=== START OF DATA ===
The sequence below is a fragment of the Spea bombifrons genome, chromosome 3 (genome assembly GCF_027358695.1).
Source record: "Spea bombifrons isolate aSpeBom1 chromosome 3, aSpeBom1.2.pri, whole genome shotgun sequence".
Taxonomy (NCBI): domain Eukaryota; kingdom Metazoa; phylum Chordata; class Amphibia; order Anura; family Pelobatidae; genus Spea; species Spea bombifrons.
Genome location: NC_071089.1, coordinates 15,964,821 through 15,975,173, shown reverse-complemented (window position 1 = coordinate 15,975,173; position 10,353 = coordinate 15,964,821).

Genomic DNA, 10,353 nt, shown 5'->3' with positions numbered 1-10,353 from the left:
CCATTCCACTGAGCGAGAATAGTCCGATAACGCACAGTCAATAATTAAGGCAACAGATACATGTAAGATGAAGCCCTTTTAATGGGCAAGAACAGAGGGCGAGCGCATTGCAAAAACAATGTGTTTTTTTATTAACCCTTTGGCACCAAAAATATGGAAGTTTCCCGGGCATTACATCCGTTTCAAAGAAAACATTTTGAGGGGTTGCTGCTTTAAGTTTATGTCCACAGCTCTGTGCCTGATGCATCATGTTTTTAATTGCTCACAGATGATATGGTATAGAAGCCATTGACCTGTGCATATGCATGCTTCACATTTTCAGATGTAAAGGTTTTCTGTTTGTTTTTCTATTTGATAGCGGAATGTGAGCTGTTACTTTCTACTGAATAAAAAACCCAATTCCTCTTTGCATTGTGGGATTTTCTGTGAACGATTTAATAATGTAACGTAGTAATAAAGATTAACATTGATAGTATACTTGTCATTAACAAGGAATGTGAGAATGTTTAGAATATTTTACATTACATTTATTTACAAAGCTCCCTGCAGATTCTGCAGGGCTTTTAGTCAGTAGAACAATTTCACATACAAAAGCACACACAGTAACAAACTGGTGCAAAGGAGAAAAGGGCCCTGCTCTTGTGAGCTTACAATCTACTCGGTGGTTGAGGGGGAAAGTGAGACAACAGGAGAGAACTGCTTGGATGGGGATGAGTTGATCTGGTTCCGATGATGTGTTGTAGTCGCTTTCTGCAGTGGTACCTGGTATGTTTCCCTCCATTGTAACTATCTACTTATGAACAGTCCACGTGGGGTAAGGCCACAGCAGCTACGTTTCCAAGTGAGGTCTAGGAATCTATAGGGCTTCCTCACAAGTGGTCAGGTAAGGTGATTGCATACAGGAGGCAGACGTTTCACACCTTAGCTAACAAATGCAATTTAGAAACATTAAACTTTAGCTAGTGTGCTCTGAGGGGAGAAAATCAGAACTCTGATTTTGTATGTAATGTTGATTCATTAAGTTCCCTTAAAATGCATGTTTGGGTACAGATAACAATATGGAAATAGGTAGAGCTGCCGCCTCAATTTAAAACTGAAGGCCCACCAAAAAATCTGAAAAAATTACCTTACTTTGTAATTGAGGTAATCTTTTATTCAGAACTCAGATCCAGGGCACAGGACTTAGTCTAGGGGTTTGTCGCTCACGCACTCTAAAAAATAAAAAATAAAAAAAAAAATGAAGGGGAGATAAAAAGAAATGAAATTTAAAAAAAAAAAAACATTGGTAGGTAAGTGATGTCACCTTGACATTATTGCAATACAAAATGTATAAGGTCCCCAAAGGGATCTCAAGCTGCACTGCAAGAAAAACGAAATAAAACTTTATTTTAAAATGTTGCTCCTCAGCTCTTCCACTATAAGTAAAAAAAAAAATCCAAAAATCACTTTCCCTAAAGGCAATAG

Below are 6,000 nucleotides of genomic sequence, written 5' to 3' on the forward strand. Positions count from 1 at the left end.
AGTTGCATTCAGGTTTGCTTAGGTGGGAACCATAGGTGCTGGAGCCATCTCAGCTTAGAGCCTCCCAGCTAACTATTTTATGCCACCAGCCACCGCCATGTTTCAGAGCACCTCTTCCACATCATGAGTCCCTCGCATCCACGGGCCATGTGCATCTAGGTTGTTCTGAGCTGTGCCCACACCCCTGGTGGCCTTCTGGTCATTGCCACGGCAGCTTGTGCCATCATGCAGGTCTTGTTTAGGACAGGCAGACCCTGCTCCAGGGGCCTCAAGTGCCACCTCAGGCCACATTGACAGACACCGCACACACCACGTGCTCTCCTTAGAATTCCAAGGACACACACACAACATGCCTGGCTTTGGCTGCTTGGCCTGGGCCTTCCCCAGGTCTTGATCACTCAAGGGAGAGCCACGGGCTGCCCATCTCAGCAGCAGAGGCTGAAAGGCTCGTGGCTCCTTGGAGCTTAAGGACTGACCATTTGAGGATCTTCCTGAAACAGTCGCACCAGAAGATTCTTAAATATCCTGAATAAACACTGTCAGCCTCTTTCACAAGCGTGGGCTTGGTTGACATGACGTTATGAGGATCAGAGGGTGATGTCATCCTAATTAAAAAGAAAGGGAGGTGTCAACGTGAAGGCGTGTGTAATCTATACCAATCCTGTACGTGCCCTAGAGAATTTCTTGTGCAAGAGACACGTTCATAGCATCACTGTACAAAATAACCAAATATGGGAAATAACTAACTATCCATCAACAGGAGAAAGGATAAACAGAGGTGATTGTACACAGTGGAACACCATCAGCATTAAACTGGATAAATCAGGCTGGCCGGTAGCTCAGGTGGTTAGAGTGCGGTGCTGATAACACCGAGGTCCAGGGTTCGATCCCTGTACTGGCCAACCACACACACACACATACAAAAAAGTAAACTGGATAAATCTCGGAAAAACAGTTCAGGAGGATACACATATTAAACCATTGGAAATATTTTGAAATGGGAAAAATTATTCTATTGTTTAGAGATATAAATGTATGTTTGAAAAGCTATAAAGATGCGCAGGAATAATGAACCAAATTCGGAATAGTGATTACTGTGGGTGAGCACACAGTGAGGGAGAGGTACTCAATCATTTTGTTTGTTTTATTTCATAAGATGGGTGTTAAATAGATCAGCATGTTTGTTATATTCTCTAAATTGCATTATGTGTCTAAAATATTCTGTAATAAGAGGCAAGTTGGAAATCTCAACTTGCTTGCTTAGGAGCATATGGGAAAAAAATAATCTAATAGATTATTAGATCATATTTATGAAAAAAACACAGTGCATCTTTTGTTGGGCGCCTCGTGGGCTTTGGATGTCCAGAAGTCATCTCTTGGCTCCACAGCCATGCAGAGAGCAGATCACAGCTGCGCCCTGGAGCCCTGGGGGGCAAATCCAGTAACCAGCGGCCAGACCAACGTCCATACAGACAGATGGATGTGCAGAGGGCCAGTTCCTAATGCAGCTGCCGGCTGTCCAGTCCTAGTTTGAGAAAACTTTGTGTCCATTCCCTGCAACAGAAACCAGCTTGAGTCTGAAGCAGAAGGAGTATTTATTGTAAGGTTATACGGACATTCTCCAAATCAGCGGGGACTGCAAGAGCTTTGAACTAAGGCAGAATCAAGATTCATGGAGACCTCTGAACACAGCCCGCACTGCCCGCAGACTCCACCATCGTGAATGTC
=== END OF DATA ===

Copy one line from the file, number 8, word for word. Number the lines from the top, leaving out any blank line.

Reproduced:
AGTTGCATTCAGGTTTGCTTAGGTGGGAACCATAGGTGCTGGAGCCATCTCAGCTTAGAGCCTCCCAGCTAACTATTTTATGCCACCAGCCACCGCCATGTTTCAGAGCACCTCTTCCACATCATGAGTCCCTCGCATCCACGGGCCATGTGCATCTAGGTTGTTCTGAGCTGTGCCCACACCCCTGGTGGCCTTCTGGTCATTGCCACGGCAGCTTGTGCCATCATGCAGGTCTTGTTTAGGACAGGCAGACCCTGCTCCAGGGGCCTCAAGTGCCACCTCAGGCCACATTGACAGACACCGCACACACCACGTGCTCTCCTTAGAATTCCAAGGACACACACACAACATGCCTGGCTTTGGCTGCTTGGCCTGGGCCTTCCCCAGGTCTTGATCACTCAAGGGAGAGCCACGGGCTGCCCATCTCAGCAGCAGAGGCTGAAAGGCTCGTGGCTCCTTGGAGCTTAAGGACTGACCATTTGAGGATCTTCCTGAAACAGTCGCACCAGAAGATTCTTAAATATCCTGAATAAACACTGTCAGCCTCTTTCACAAGCGTGGGCTTGGTTGACATGACGTTATGAGGATCAGAGGGTGATGTCATCCTAATTAAAAAGAAAGGGAGGTGTCAACGTGAAGGCGTGTGTAATCTATACCAATCCTGTACGTGCCCTAGAGAATTTCTTGTGCAAGAGACACGTTCATAGCATCACTGTACAAAATAACCAAATATGGGAAATAACTAACTATCCATCAACAGGAGAAAGGATAAACAGAGGTGATTGTACACAGTGGAACACCATCAGCATTAAACTGGATAAATCAGGCTGGCCGGTAGCTCAGGTGGTTAGAGTGCGGTGCTGATAACACCGAGGTCCAGGGTTCGATCCCTGTACTGGCCAACCACACACACACACATACAAAAAAGTAAACTGGATAAATCTCGGAAAAACAGTTCAGGAGGATACACATATTAAACCATTGGAAATATTTTGAAATGGGAAAAATTATTCTATTGTTTAGAGATATAAATGTATGTTTGAAAAGCTATAAAGATGCGCAGGAATAATGAACCAAATTCGGAATAGTGATTACTGTGGGTGAGCACACAGTGAGGGAGAGGTACTCAATCATTTTGTTTGTTTTATTTCATAAGATGGGTGTTAAATAGATCAGCATGTTTGTTATATTCTCTAAATTGCATTATGTGTCTAAAATATTCTGTAATAAGAGGCAAGTTGGAAATCTCAACTTGCTTGCTTAGGAGCATATGGGAAAAAAATAATCTAATAGATTATTAGATCATATTTATGAAAAAAACACAGTGCATCTTTTGTTGGGCGCCTCGTGGGCTTTGGATGTCCAGAAGTCATCTCTTGGCTCCACAGCCATGCAGAGAGCAGATCACAGCTGCGCCCTGGAGCCCTGGGGGGCAAATCCAGTAACCAGCGGCCAGACCAACGTCCATACAGACAGATGGATGTGCAGAGGGCCAGTTCCTAATGCAGCTGCCGGCTGTCCAGTCCTAGTTTGAGAAAACTTTGTGTCCATTCCCTGCAACAGAAACCAGCTTGAGTCTGAAGCAGAAGGAGTATTTATTGTAAGGTTATACGGACATTCTCCAAATCAGCGGGGACTGCAAGAGCTTTGAACTAAGGCAGAATCAAGATTCATGGAGACCTCTGAACACAGCCCGCACTGCCCGCAGACTCCACCATCGTGAATGTC